Acadia hockey player taking nothing for granted after OT heart attack
WOLFVILLE, N.S. - Brendan Childerley has no recollection of the moments leading up to the heart attack that brought his university hockey career to an abrupt end.
Gary J. Surette, a Yarmouth County resident who died of cancer in late 2015, was a big Boston Bruins fan.
YARMOUTH -- As the NHL gets ready for its playoffs, Yarmouth-area hockey fans will have a chance to see some former Stanley Cup winners up close at the Mariners Centre while supporting two cancer-related charities and remembering Gary J. Surette.
A group of former NHLers -- including Hall of Famers and former Stanley Cup champs Ray Bourque and Stéphane Richer – will be on the Mariners Centre ice Friday, April 7.
The weekend also will include a local hockey tournament to be held Saturday and Sunday, April 8 and 9.
A spokesperson for the Gary J. Surette Memorial Association, which is organizing the weekend, said things are coming together pretty well.
“It’s been a lot of work but well worth it,” said Shelley LeBlanc, the association’s president. “It takes a lot to plan a whole weekend, of course, and we want to make sure that the (former) NHL players are looked after properly and fed and treated first-class.”
Gary J. Surette, a Yarmouth County resident, was 53 when he died of cancer in late 2015. He was a big hockey fan and had coached local minor hockey in the 1990s and 2000s with Brian “Sumo” Comeau.
The upcoming event in Surette’s memory will benefit the Gilles Boudreau & Friends Cancer Help Fund and the Lodge That Gives, two organizations that were supportive of Surette during his brief battle with cancer.
LeBlanc was a good friend of Surette’s for more than 20 years. After Surette died, Comeau talked to LeBlanc about wanting to have a hockey tournament in Surette’s memory. LeBlanc suggested they make it a fundraiser. She approached another friend, Glenn Bourque, who had been trying to get an NHL alumni team to come to Yarmouth. Bourque got in touch with Steve Walton, president of the NHL Legends Maritime Tour, and things began coming together.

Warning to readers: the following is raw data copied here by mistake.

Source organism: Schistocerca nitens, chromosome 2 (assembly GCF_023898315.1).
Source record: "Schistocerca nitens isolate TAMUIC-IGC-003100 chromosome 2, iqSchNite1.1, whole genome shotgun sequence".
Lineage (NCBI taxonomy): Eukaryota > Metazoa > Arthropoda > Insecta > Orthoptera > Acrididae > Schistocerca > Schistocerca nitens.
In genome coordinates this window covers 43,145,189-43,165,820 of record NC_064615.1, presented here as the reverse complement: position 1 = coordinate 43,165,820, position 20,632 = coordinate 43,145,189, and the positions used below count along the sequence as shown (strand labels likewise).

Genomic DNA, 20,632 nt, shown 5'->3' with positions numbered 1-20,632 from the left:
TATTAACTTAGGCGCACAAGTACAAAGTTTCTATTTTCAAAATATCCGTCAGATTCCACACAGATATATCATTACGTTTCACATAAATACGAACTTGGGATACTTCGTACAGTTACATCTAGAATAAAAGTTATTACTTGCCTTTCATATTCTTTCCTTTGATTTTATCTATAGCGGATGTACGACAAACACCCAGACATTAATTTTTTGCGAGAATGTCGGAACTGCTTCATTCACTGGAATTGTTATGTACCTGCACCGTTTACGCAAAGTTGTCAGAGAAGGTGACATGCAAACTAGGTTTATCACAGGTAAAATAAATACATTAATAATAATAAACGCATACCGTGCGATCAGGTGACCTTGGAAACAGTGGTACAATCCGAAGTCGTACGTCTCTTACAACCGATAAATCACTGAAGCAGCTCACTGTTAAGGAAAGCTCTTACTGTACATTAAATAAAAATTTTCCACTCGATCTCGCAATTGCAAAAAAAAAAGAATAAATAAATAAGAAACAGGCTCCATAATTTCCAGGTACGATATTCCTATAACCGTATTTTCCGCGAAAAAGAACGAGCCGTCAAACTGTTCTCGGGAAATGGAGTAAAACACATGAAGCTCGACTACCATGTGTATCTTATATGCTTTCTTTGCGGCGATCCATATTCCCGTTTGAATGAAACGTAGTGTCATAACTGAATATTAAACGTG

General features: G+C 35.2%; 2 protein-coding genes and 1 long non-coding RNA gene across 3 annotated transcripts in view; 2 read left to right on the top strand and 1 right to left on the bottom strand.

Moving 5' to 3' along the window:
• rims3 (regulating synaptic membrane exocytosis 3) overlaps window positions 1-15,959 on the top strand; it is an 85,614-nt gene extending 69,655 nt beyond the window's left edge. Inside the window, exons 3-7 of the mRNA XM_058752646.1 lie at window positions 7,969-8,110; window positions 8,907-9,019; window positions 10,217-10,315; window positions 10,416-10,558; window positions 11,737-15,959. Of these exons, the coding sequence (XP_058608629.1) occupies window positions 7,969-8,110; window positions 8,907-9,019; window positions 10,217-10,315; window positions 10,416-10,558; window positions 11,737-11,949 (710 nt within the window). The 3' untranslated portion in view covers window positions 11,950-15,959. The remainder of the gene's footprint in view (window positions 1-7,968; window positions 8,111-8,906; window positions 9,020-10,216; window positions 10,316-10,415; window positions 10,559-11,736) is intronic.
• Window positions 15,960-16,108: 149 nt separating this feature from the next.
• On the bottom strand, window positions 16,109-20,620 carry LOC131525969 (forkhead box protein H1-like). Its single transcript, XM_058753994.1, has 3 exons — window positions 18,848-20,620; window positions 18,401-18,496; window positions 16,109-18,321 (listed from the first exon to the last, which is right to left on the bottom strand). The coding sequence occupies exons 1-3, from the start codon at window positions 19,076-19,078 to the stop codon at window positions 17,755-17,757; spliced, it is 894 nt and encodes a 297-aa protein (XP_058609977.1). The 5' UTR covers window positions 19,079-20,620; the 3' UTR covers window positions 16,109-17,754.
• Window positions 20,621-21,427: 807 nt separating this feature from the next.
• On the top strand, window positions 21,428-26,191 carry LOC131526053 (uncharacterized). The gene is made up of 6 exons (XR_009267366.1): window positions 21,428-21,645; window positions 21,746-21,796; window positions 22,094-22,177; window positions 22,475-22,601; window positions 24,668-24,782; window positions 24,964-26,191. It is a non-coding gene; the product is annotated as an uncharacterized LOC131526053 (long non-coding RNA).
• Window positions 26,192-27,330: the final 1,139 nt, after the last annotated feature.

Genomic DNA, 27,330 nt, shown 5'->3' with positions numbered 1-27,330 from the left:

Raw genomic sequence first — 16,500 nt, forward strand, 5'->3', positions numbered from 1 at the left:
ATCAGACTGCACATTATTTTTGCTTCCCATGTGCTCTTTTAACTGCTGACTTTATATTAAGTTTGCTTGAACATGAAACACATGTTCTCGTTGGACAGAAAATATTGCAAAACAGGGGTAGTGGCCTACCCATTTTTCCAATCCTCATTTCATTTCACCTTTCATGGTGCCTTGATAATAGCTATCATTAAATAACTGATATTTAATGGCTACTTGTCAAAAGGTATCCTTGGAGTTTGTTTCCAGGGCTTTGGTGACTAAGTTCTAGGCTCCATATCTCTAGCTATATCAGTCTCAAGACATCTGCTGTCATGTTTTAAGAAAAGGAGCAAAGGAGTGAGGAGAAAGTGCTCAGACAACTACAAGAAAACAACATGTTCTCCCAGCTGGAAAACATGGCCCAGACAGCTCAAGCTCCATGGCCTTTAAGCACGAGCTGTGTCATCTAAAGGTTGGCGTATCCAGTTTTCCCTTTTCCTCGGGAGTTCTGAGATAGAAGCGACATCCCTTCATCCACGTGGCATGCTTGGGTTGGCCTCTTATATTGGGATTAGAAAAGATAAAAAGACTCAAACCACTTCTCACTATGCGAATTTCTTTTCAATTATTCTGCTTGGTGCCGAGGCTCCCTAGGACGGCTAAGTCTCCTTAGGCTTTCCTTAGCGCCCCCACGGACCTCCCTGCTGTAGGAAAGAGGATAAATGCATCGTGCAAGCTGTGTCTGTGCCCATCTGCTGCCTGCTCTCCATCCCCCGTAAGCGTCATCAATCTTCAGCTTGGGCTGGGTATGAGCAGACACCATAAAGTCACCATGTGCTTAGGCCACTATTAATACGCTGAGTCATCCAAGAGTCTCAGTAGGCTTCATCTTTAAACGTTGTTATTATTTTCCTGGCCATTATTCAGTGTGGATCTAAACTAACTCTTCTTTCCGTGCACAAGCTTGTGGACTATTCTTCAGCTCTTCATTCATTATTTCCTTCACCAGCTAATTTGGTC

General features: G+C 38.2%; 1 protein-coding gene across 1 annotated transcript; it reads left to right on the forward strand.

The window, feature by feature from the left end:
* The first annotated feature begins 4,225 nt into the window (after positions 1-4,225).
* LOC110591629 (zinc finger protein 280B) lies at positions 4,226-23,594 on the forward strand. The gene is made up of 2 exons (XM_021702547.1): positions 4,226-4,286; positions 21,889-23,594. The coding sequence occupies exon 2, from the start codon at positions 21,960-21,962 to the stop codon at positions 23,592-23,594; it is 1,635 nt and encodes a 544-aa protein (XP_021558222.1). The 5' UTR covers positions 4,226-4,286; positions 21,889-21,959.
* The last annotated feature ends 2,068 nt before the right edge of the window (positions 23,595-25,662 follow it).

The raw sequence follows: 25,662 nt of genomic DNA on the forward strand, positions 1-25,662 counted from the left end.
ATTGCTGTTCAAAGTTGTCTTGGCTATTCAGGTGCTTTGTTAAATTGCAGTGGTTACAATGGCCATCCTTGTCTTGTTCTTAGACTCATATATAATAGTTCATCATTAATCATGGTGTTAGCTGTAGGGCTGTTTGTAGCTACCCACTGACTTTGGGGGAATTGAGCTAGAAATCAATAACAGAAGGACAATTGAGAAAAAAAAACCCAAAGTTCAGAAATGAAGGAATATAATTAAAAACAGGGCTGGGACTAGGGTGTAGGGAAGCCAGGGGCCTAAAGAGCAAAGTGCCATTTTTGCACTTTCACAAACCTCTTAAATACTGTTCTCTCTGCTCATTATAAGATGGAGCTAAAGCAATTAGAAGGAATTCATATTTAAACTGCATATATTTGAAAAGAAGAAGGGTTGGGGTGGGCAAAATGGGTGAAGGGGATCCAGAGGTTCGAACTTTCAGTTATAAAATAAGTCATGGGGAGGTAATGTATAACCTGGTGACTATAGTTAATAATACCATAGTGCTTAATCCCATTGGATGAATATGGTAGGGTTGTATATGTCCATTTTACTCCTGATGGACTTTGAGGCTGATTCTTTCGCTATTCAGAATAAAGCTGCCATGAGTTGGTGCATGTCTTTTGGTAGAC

Kevin Surette, one of Gary Surette’s brothers, says it’s fitting that Gary be remembered through a weekend of hockey.
“Gary loved hockey,” recalled Kevin, a Yarmouth native living in Ontario. “Growing up, I remember in the wintertime it seemed there was always a competition for the local pond. Gary and his friends wanted to play hockey, while us younger kids just wanted to skate. Seems they won most of the time.”
LeBlanc acknowledges that if Gary Surette were around today, he likely would be a little uncomfortable getting all this attention.
“But he was such a kind, caring and giving person,” she said, “he would have been the first to jump on board to do something like this” for someone else.
And already LeBlanc says they’re thinking about the future.
“We’re going to have some kind of an event annually,” she said, adding that they’ve discussed possible activities for next year.
The more immediate focus, though, is on the April 7-9 weekend, including the Friday game with the former NHL stars, followed by the tournament the next two days. (Tournament organizers were hoping to bring together players whom Surette and Comeau had coached.)
General admission tickets for the April 7 NHL alumni game are $25, available through the Mariners Centre box office. Higher-priced options are available for meeting the former NHLers or attending a reception with them.
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